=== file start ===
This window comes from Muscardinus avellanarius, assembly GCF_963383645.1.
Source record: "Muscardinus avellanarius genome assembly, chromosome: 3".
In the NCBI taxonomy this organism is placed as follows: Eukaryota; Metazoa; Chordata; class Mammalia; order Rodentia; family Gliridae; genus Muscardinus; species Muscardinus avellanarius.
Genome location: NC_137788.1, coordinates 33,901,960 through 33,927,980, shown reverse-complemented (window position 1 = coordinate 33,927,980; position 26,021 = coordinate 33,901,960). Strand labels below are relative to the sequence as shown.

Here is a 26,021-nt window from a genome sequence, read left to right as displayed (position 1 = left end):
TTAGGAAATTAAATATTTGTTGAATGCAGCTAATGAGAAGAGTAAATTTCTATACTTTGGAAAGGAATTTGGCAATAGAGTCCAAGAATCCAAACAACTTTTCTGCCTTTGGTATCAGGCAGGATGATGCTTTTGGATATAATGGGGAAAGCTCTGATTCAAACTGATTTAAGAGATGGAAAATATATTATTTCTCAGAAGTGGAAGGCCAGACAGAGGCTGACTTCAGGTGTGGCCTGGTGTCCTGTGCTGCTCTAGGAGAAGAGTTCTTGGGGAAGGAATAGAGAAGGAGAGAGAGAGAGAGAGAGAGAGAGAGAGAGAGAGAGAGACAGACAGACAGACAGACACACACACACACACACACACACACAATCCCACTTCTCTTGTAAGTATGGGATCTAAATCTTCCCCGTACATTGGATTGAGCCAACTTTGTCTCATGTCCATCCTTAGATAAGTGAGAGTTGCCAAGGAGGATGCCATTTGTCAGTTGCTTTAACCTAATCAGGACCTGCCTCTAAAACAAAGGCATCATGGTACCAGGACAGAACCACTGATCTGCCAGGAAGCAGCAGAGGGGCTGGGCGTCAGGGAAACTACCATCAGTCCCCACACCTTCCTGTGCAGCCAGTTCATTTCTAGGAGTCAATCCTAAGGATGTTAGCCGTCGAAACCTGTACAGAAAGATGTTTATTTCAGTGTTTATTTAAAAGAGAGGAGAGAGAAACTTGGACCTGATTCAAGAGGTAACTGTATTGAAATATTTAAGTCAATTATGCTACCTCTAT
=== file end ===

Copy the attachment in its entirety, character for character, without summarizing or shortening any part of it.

This window comes from Muscardinus avellanarius, assembly GCF_963383645.1.
Source record: "Muscardinus avellanarius genome assembly, chromosome: 3".
In the NCBI taxonomy this organism is placed as follows: Eukaryota; Metazoa; Chordata; class Mammalia; order Rodentia; family Gliridae; genus Muscardinus; species Muscardinus avellanarius.
Genome location: NC_137788.1, coordinates 33,901,960 through 33,927,980, shown reverse-complemented (window position 1 = coordinate 33,927,980; position 26,021 = coordinate 33,901,960). Strand labels below are relative to the sequence as shown.

Here is a 26,021-nt window from a genome sequence, read left to right as displayed (position 1 = left end):
TTAGGAAATTAAATATTTGTTGAATGCAGCTAATGAGAAGAGTAAATTTCTATACTTTGGAAAGGAATTTGGCAATAGAGTCCAAGAATCCAAACAACTTTTCTGCCTTTGGTATCAGGCAGGATGATGCTTTTGGATATAATGGGGAAAGCTCTGATTCAAACTGATTTAAGAGATGGAAAATATATTATTTCTCAGAAGTGGAAGGCCAGACAGAGGCTGACTTCAGGTGTGGCCTGGTGTCCTGTGCTGCTCTAGGAGAAGAGTTCTTGGGGAAGGAATAGAGAAGGAGAGAGAGAGAGAGAGAGAGAGAGAGAGAGAGAGAGAGACAGACAGACAGACAGACACACACACACACACACACACACACAATCCCACTTCTCTTGTAAGTATGGGATCTAAATCTTCCCCGTACATTGGATTGAGCCAACTTTGTCTCATGTCCATCCTTAGATAAGTGAGAGTTGCCAAGGAGGATGCCATTTGTCAGTTGCTTTAACCTAATCAGGACCTGCCTCTAAAACAAAGGCATCATGGTACCAGGACAGAACCACTGATCTGCCAGGAAGCAGCAGAGGGGCTGGGCGTCAGGGAAACTACCATCAGTCCCCACACCTTCCTGTGCAGCCAGTTCATTTCTAGGAGTCAATCCTAAGGATGTTAGCCGTCGAAACCTGTACAGAAAGATGTTTATTTCAGTGTTTATTTAAAAGAGAGGAGAGAGAAACTTGGACCTGATTCAAGAGGTAACTGTATTGAAATATTTAAGTCAATTATGCTACCTCTAT